"SAAF began supporting the 864th Engineer Battalion during their first deployment [Operation Iraqi Freedom 2003-2004]," stated Vicky Mohler, the lead coordinator between SAAF and the 864th Engineer Battalion. "And has continued providing support throughout the years, mostly in either funding or care packages for the deployed, Pacemaker troops. I came up with the 'Baby Bundles' idea when I was told by the senior adviser for the 864th Engineer Battalion Family Readiness Group that they had 50 expecting mothers. At each of our SAAF collections, we began collecting diapers, baby wipes, formula, bottles, baby food, cereals and toiletries in addition to monetary donations. We keep 6 boy and 6 girl baskets on hand."
"The unexpected support and overwhelming sense of volunteerism that has flooded in from this very supportive military community has been very humbling," stated Amy Henderson, the 864th Engineer Battalion Family Readiness Group adviser. "We cannot possibly thank all the post agencies, local organizations, and our selfless volunteers enough for all the enduring, positive impact that they have had on our families."
Word of the overall support program and extensive training opportunities provided for new and expecting mothers of the Pacemaker Pregnancy Support Group is spreading.
"As far as I am aware," stated Nastasia, "the Pacemaker Pregnancy Support Group is the first of its kind. However, I know that two other units heard about it and asked family advocacy to help them start their own! That's a win for our Army."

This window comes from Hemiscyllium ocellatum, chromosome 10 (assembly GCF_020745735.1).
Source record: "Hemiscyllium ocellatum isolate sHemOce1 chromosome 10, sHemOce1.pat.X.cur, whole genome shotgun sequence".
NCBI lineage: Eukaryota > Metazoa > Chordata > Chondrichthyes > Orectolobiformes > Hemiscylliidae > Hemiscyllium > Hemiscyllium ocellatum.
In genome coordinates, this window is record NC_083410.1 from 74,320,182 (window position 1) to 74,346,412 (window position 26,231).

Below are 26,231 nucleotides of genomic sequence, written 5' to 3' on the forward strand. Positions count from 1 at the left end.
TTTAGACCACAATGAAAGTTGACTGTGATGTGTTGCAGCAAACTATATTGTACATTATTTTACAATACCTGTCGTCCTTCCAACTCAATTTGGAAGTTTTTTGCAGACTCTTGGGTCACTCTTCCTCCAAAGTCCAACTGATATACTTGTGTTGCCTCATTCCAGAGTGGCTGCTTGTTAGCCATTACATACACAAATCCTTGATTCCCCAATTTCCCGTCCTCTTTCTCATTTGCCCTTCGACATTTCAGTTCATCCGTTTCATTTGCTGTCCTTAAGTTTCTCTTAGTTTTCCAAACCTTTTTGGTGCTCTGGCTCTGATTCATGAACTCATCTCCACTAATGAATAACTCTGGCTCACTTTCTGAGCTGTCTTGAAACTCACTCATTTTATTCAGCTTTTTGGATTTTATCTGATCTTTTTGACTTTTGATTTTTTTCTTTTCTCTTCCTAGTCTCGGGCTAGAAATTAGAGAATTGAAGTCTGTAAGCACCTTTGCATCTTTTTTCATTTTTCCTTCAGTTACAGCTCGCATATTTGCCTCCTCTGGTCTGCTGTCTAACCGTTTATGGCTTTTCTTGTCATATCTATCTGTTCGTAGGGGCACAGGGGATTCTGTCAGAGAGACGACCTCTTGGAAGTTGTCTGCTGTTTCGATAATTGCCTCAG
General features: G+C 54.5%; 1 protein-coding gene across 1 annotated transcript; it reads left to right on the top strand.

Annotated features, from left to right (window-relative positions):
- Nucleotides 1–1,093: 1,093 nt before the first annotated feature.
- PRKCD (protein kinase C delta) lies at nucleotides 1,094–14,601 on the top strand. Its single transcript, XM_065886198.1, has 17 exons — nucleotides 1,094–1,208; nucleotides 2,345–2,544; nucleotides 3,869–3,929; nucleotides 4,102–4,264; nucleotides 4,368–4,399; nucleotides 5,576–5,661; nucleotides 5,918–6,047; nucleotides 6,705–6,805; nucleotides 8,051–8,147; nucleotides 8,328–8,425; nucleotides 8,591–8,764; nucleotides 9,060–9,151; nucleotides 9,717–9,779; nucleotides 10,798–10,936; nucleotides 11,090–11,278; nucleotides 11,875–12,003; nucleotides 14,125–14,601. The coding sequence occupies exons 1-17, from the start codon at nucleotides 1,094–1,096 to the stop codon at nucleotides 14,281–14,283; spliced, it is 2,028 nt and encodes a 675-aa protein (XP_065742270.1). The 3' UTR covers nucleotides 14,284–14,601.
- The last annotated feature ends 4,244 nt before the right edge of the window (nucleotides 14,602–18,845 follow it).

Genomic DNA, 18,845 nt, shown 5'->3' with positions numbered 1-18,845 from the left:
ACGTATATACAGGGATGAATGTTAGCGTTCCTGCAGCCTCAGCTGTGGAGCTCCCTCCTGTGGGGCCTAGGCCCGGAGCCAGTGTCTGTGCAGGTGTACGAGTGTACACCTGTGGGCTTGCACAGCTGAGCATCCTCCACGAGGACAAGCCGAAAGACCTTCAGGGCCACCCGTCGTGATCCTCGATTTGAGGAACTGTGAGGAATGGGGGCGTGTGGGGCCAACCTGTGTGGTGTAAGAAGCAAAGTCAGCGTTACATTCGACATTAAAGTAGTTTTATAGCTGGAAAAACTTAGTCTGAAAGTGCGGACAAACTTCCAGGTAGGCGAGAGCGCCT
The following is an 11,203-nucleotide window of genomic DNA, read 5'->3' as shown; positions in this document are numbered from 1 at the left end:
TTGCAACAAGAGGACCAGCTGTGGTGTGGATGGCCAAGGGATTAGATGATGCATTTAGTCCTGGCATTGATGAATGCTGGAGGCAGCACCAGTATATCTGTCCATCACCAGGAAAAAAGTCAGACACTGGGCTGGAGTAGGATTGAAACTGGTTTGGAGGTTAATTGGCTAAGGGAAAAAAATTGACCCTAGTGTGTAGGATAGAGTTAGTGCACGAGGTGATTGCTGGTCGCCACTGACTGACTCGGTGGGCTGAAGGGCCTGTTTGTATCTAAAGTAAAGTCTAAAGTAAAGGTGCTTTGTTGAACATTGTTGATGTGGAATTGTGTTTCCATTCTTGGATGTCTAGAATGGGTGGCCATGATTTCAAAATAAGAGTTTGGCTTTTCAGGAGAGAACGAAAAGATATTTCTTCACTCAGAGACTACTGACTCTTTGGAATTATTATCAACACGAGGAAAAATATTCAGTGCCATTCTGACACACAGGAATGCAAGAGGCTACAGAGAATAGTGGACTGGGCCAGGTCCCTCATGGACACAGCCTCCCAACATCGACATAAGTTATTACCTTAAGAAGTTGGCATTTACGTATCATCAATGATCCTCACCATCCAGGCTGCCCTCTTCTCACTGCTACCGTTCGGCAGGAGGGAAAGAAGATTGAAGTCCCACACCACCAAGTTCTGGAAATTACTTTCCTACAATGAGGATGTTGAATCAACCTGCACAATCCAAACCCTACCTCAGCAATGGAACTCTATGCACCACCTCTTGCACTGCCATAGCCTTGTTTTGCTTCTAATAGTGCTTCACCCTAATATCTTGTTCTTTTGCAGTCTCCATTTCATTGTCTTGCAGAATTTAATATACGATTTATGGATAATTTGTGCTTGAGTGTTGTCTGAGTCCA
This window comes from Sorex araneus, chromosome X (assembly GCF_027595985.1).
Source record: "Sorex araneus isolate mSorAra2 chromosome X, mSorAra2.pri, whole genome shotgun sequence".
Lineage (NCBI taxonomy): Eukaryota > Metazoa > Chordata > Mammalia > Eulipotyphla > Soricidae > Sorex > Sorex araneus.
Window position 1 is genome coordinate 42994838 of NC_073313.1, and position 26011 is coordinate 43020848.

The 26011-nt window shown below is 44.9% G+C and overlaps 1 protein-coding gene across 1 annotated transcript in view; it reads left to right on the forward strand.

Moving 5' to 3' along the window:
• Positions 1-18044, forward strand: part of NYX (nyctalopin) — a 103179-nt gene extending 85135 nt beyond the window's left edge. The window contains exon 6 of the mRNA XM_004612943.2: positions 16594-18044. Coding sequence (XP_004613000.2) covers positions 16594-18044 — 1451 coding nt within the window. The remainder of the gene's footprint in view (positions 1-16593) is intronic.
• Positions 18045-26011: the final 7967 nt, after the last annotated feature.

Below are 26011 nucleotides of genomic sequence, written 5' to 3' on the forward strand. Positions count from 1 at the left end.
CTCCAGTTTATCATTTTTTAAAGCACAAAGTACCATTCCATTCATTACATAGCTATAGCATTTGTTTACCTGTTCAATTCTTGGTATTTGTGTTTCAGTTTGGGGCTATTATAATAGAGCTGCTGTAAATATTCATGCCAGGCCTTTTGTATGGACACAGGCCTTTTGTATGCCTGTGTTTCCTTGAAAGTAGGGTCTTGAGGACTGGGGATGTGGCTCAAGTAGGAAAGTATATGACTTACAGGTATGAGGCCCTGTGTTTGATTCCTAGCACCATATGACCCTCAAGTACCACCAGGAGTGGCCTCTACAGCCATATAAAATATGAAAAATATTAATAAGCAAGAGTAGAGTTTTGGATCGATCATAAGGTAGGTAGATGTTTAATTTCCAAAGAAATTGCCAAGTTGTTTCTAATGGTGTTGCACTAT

Overall, the reaction to the Pacemaker Pregnancy Support Group has been positive.
"The Pacemaker Pregnancy Support Group has been nothing short of amazing," stated Nastasia. "At a time when our Army is being asked to do so much, there is a real need for grassroots assistance for families, and frankly, this is how it is done. We know that our service members live a lifetime of stress in the first six years of their service to our country. That is real, and our families are living that experience too. This support group has a definite feeling of family, and I have been witness to the amazing warmth and friendship that is shared in this setting, along with the linkages to real services and support."
"I love this group and look forward to the monthly meetings," explained Wagg. "This is really an amazing group of women that come together to support each other. I think it has helped by making this deployment a bit more bearable."